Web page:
5 Do-It-Yourself Strategies for Coping with ADHD
“Strength does not come from winning. Your struggles develop your strengths. When you go through hardships and decide not to surrender, that is strength.” – Arnold Schwarzenegger
I love this quote from our former governor – and not just because he himself was super strong.
The idea that each of us can grow, improve, and overcome really resonates with the spirit of the OC Psychology Center. And this is particularly true when it comes to dealing with ADHD in adulthood.
Adulthood comes with its fair share of challenges: paying rent, finding or keeping work, raising children, staying healthy, and the list goes on and on.
Although some people find ways to “make it work” and cope with the stressors of adult-ing, many people struggle. This is particularly true for folks with ADHD, as many adult responsibilities load on your ability to organize, focus, and be consistent. And yet, just like Mr. Schwarzenegger said, there are ways that you can learn to face these challenges and cope with your symptoms.
Of course, the most important step in living successfully with ADHD involves professional help – an accurate diagnosis and treatment plan can make such a big difference! This is why OC Psychology offers ADHD testing and therapy services specifically designed to help you find both answers and solutions that actually help.
Follow this link to learn more about our testing and assessment service and read on to learn our top five tips for coping with ADHD at home as an adult!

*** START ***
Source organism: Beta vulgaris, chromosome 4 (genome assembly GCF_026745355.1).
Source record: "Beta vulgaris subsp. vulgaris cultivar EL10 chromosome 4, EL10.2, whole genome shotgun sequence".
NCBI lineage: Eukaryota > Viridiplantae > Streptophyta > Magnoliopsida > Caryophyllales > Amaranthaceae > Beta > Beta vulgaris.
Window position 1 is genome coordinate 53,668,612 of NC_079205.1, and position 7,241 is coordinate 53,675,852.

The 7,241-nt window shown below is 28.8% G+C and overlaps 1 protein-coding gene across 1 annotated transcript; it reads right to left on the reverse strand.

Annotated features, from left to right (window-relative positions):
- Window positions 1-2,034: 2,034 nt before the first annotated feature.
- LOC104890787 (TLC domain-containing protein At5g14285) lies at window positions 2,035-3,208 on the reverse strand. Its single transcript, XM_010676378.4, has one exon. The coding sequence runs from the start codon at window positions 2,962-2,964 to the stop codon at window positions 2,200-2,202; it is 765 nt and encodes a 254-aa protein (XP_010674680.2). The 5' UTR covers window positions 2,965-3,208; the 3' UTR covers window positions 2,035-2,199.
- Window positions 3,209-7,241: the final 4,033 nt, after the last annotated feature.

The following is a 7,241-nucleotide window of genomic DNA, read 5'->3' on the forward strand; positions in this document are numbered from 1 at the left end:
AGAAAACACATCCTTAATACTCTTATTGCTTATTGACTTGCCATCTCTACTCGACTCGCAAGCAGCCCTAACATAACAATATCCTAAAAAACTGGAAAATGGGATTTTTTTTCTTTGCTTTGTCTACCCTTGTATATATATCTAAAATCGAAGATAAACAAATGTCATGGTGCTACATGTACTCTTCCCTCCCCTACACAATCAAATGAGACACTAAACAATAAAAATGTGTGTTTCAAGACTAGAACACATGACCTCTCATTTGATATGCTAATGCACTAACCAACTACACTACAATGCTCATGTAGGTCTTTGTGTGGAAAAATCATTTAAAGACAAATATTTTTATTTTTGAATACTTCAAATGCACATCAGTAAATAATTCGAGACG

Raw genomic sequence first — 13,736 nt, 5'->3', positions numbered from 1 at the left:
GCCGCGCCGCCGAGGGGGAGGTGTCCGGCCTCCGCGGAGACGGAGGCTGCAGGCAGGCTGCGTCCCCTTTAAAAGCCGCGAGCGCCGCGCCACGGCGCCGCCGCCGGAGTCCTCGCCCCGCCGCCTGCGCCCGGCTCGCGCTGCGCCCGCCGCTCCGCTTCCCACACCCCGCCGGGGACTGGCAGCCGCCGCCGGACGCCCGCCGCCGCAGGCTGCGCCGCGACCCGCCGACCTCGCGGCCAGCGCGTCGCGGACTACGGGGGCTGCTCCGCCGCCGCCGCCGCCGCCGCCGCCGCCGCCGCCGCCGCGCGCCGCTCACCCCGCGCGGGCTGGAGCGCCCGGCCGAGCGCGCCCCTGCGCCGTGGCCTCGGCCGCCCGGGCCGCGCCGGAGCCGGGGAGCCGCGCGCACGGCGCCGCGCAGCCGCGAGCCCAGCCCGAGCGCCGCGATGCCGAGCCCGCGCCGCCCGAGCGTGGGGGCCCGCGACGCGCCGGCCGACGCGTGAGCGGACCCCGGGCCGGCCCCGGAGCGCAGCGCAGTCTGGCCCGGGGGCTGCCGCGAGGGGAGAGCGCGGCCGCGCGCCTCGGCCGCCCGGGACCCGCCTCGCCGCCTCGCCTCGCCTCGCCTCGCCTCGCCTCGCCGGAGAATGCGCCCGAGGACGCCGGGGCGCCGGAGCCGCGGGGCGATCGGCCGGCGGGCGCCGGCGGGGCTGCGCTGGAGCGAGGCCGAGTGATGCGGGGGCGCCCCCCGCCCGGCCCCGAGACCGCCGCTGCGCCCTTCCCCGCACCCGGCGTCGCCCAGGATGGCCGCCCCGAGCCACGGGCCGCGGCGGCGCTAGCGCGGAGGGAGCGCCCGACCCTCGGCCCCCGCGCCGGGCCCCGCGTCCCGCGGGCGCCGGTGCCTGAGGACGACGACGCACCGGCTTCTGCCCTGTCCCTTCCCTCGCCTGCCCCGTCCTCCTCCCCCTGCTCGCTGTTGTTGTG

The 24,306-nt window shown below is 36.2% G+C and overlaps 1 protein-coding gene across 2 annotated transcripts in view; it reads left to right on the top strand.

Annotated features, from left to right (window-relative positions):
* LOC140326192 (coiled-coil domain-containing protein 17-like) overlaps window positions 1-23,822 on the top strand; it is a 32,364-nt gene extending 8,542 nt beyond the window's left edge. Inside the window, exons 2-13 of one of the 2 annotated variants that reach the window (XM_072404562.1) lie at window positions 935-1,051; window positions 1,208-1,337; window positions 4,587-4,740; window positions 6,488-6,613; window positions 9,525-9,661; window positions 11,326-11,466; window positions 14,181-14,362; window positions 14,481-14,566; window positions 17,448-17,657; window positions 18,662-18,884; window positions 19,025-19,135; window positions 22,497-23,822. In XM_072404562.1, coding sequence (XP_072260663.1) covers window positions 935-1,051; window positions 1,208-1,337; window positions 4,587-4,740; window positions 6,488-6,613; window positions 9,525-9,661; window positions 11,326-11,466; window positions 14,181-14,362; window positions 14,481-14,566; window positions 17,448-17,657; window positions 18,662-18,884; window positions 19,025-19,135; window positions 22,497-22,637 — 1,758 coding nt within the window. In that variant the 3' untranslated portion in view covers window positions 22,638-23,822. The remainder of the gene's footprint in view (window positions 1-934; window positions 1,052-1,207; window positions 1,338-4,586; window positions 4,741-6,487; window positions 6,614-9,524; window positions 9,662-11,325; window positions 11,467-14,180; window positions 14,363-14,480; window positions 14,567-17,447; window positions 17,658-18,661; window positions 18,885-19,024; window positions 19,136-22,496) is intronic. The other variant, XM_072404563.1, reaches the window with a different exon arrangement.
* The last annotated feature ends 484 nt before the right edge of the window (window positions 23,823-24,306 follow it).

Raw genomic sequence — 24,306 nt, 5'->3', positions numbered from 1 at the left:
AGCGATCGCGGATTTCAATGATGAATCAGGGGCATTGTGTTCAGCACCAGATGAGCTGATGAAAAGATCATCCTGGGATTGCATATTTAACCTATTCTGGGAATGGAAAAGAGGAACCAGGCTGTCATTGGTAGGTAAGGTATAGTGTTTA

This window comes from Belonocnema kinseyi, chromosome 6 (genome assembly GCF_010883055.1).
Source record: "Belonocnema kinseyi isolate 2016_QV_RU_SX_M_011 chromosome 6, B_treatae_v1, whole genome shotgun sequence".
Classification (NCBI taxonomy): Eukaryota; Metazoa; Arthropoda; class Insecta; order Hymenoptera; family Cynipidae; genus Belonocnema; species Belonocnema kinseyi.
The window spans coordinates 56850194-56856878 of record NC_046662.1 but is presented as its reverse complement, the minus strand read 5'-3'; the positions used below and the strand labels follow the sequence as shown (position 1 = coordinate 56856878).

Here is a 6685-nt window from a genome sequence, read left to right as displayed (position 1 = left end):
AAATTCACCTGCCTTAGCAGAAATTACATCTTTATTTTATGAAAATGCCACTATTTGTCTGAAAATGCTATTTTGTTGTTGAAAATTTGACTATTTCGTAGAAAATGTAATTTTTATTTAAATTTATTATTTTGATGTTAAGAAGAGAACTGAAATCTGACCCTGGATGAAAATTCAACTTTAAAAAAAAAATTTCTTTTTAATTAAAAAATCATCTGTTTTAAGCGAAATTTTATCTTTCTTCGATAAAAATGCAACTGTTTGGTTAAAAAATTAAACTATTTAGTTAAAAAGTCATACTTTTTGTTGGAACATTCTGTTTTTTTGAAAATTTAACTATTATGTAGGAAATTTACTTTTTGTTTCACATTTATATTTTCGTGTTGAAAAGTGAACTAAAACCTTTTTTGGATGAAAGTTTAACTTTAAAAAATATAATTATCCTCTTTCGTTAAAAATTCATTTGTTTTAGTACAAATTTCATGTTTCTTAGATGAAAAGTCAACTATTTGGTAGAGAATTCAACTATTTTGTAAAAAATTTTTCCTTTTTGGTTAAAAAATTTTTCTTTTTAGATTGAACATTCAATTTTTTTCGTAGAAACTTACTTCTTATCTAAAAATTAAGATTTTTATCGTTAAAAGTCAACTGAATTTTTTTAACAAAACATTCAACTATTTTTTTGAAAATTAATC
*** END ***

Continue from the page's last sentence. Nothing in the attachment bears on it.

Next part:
Our Five DIY Strategies for Coping with ADHD
Tip #1: Automate
First, try to find ways to automate activities that must be done on a regular basis. People with ADHD tend to neglect or forget many of these routine activities because they are just that: routine. And routine is boring. The best part about having the sort of advanced in-the-palm-of-your-hand technology accessible through smartphones is that we are able to set regular reminders and send automated messages. Find ways to clear your mental space by letting computers do the routine work when possible, and you’ll find much more bandwidth is available for important thoughts. Here are some ideas to get you started:
Use a reminder app to alert you to important meetings or to-dos throughout your day
Set up automatic online payments for rent and other regular bills
Access routing apps, such as Google Maps or Waze, to deal with directions and other travel decisions
Use grammar and spelling checkers, such as Grammarly.com, to edit your written work for you
Tip #2: Delegate
If automating certain tasks proves difficult for you, try passing the work onto someone else. This can have a similar effect on your mental bandwidth by freeing you up to focus on the tasks that require your full attention. Feel free to rely on friends and family members to help keep you on track and consistent with certain things – just make sure they are able and willing to assist! Here are some ways others can be helpful:
Find a “reminder buddy” who will check in with you regularly regarding a particular task
Hire a friend or family member get your groceries for you when they go to the store
Assign appropriate household chores or errands to your kids and/or spouse or partner